Former Democratic Progressive Party (DPP) chairman Shih Ming-teh (
Shih, the organizer of the campaign to oust President Chen Shui-bian (
The controversial law -- a relic from Taiwan's authoritarian era -- has been challenged by numerous social groups because of its ambiguous language and the broad powers it gives the government to bring charges against protesters.
"As the head of the anti-Chen campaign, I should shoulder legal and political responsibility for the protest," Shih told the press after he completed a police interview at the anti-Chen campaign office yesterday afternoon.
"It was not a big deal for me. People should look back at my career," added Shih, referring to more than 20 years of imprisonment he suffered for his dissidence against the authoritarian Chinese Nationalist Party (KMT) government.
He said the Assembly and Parade Law is unethical and that the Democratic Progressive Party (DPP) government has used it as a tool to suppress, rather than protect, the public's liberties.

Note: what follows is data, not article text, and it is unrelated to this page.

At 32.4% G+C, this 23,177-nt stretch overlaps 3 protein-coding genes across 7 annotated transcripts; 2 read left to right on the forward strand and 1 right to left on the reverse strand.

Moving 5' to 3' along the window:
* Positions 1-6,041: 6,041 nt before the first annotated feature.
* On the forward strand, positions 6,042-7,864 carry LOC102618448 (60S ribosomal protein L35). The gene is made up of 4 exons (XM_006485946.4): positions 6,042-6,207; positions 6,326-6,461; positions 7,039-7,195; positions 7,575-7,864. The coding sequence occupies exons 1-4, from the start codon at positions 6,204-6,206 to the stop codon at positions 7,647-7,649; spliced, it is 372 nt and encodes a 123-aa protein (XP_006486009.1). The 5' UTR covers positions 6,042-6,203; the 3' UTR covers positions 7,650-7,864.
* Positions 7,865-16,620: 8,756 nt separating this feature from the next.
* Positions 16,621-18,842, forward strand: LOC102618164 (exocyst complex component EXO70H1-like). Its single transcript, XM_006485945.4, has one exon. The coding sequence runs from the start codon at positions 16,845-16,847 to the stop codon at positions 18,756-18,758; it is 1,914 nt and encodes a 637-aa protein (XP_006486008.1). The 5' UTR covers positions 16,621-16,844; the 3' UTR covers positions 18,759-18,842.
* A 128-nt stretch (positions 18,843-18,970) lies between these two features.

Police have identified 19 individuals as having organized the illegal protest.
Yesterday, authorities interviewed eight people including Shih, Chang Fu-chung (張富忠), Jerry Fan (范可欽), Chien Hsi-chieh and other anti-Chen campaign organizers.
Police planned to complete interviews of all 19 individuals this week.
The charges they may bring are related to the presence of thousands of protesters at a rally outside Taipei Railway Station last Tuesday afternoon, as well as demonstrations on Zhongxiao W Road. Protesters were later dispersed by the Taipei City Police Department in the early hours of last Wednesday.
Under Shih's direction, the rally turned into a sit-in on the road around 9pm on Tuesday night.
The Ministry of Justice has said that the ministry instructed prosecutors to conclude their investigations into the matter as soon as possible, adding that prosecutors would seek heavy sentences for anyone indicted for causing civic disturbances and numerous violent incidents.